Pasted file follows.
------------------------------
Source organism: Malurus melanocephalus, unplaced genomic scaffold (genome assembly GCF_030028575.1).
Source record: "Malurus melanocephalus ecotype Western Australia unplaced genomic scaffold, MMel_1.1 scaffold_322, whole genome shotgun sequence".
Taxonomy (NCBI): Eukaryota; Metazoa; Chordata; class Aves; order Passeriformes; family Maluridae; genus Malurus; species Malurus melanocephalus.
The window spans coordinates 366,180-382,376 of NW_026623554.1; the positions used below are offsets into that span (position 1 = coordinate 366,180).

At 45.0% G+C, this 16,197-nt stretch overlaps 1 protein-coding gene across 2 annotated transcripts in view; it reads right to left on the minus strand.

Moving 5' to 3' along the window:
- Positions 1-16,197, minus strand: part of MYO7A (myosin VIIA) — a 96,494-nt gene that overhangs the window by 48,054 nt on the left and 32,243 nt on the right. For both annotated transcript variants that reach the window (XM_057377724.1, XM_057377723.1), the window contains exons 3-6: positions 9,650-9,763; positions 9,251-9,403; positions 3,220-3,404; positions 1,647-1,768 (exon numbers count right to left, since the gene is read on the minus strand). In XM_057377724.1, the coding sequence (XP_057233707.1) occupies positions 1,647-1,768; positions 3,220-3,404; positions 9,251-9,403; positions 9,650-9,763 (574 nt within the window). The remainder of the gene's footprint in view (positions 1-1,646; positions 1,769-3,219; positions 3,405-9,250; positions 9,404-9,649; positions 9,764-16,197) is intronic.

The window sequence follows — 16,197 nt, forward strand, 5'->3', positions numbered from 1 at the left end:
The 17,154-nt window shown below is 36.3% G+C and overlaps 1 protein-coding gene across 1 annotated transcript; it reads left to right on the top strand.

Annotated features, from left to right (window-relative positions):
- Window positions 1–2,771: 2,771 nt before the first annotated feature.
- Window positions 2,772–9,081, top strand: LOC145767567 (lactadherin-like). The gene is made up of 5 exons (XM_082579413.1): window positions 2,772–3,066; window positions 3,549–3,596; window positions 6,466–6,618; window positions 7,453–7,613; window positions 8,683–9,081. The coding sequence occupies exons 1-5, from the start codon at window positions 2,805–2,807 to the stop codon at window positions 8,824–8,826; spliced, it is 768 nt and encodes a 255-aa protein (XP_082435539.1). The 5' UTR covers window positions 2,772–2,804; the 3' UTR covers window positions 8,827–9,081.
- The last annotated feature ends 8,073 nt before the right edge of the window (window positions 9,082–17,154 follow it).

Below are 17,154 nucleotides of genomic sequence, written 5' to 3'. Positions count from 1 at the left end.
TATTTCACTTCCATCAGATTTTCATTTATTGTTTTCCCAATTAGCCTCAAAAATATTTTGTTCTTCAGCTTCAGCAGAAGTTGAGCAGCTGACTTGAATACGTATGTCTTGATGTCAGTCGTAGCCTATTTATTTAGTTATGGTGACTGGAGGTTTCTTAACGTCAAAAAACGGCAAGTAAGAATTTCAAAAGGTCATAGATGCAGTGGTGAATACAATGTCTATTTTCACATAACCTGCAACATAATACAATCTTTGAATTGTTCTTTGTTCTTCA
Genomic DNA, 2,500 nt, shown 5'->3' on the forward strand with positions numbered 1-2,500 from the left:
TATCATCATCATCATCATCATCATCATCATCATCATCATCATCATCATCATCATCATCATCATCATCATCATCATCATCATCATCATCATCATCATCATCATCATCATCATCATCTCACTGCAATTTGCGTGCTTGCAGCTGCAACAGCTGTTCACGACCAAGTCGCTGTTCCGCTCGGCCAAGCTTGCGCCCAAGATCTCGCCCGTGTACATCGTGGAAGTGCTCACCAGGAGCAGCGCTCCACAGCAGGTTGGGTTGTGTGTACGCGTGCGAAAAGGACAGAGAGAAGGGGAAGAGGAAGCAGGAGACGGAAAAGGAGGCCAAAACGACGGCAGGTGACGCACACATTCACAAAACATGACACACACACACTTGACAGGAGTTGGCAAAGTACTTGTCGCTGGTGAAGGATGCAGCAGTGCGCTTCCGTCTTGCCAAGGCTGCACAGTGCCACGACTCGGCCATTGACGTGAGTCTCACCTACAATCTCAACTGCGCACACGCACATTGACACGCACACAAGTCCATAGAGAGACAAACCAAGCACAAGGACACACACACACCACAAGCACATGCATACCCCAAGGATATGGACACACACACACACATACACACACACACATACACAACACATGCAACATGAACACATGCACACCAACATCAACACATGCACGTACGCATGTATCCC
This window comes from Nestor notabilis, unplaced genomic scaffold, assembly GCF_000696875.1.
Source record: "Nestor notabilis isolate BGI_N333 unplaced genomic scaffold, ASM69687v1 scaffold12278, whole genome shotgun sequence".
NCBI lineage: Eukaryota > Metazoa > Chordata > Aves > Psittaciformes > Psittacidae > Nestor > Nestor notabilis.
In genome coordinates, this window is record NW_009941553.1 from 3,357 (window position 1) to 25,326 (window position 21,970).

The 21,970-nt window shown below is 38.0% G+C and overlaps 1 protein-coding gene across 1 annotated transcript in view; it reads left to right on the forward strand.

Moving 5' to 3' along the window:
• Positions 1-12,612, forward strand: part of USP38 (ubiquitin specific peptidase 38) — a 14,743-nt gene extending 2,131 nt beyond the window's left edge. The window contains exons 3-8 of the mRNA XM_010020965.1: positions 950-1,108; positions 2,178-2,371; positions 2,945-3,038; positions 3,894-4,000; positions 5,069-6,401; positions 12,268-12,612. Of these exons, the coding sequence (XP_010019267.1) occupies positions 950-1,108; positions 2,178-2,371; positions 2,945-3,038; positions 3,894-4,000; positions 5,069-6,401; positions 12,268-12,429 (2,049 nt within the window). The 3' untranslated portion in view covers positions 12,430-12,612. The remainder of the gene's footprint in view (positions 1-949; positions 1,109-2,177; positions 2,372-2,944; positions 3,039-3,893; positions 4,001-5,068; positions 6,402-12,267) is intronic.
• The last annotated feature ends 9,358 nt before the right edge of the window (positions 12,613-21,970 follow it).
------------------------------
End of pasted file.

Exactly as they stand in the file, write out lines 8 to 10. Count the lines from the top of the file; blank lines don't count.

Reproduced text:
The window sequence follows — 16,197 nt, forward strand, 5'->3', positions numbered from 1 at the left end:
The 17,154-nt window shown below is 36.3% G+C and overlaps 1 protein-coding gene across 1 annotated transcript; it reads left to right on the top strand.

Annotated features, from left to right (window-relative positions):